by Graham Veale
Despite a recent surge in popularity, “apologetics” remains relatively low on the local churches list of priorities. It is not difficult to see why. Music, counselling and evangelism seem to be the natural outcomes of a vibrant faith; yet the very term “apologetics” seems academic and abstruse. The Christian faith is not an abstract set of concepts to be believed but a life to be embraced, a life that includes all of the person – head, heart and hands, reason, emotion and will. The Christian idea of salvation involves a transformative relationship with the creator of the universe. It is not merely about one’s beliefs, because even the devil can affirm important theological truths.
Yet every person has a mind that God claims for himself. Our ideas and beliefs must be converted along with our emotions and will. “Apologetics” may be an unfortunate term because it has the whiff of academia and intellectualism about it. Yet, to steal a phrase from Chesterton, it is as practical as potatoes. Apologetics can be done well or poorly, faithfully or thoughtlessly, but every Christian will inevitably engage in it. Thankfully, three recent books not only demonstrate that every Christian is called to apologetics – each shows how that call should be answered.
In Thinking About Christian Apologetics: What It Is and Why We Do It James K. Beilby points out that apologetics is, at root, simply “commending and defending” the faith, an unavoidable part of Christian living. Just as theology flows naturally from worship and confession, apologetics is the natural outcome of evangelism. At some point in every evangelistic encounter, the unbeliever will soon ask “why should I believe that any of this is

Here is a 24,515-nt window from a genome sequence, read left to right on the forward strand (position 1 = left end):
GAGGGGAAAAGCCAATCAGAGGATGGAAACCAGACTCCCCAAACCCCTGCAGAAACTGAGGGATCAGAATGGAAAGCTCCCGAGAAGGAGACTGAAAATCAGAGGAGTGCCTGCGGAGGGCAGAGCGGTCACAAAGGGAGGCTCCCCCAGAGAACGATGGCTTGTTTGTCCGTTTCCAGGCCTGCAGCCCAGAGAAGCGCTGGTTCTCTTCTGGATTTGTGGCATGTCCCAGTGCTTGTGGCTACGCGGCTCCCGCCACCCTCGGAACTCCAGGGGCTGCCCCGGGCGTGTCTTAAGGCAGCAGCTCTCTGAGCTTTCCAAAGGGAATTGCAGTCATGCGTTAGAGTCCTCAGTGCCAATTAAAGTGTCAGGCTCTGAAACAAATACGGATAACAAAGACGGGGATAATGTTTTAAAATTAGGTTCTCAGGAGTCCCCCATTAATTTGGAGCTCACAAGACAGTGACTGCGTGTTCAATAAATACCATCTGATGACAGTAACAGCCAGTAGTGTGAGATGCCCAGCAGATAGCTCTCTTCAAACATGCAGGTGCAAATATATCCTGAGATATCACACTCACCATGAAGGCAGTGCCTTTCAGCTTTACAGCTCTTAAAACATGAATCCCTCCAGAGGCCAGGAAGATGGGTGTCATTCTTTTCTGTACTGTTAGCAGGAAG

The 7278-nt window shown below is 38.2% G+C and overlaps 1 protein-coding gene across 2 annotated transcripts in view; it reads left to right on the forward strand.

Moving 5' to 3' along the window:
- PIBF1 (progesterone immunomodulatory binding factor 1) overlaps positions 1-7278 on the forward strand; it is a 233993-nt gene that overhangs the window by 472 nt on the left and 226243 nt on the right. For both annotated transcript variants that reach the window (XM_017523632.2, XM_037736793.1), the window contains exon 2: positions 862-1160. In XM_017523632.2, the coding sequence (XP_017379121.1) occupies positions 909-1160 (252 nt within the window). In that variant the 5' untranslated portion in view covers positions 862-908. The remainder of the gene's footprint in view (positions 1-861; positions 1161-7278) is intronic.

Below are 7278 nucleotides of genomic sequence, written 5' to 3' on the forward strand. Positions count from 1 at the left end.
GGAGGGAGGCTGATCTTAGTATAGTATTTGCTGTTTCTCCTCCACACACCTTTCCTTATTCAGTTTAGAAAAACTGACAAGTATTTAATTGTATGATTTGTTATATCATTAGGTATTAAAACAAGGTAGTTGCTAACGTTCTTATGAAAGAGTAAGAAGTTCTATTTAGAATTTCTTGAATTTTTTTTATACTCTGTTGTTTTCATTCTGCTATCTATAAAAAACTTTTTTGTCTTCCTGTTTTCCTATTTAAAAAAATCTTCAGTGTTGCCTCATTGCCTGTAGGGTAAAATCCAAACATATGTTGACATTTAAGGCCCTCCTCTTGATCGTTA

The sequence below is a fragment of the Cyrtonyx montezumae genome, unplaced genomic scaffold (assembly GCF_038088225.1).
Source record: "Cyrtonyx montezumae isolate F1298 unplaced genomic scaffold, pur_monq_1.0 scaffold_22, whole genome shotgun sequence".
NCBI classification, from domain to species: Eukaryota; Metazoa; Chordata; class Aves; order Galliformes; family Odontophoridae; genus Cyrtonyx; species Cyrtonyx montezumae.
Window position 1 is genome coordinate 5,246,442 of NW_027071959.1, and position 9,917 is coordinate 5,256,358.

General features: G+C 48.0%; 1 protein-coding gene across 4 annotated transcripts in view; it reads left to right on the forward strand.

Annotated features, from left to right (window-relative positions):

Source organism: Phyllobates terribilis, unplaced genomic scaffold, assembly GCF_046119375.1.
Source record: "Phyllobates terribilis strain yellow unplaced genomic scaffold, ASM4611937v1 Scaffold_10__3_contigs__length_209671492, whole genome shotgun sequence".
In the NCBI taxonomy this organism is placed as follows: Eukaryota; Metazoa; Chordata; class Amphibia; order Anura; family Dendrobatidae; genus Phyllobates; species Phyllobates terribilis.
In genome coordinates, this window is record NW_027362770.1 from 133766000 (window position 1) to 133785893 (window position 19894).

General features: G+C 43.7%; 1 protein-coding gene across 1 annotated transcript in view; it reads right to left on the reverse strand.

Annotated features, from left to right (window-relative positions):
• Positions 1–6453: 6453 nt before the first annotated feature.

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true?” At this point, the Christian moves from proclaiming the Gospel to persuading the unbeliever; from evangelism to apologetics. The Christian will have to state some reason for the hope that is within him; so his answer had better be good.
Beilby is also keenly aware of the limits of rational argument. We might convince a person that the Christian faith is true and that it the decision to have faith in Christ is of momentous importance. However, saving faith only occurs when a person acts, committing herself to Christ. Even when someone is fully aware of the rational course of action, selfishness and pride can motivate a profoundly irrational decision. Yet, if a person cannot be argued into faith, they cannot be “preached” or “witnessed” into the Kingdom either. Apologetics is no less advantaged than any other aspect of evangelism.
Anti-apologists have made much of 1 Corinthians 2v4-5, where Paul says that “My message and my preaching were not with wise and persuasive words, but with a demonstration of the Spirit’s power, so that your faith might not rest on men’s wisdom, but on God’s power”. But Paul was not critiquing apologetics in this passage; his target was the Corinthians’ love of rhetoric. As Beilby points out…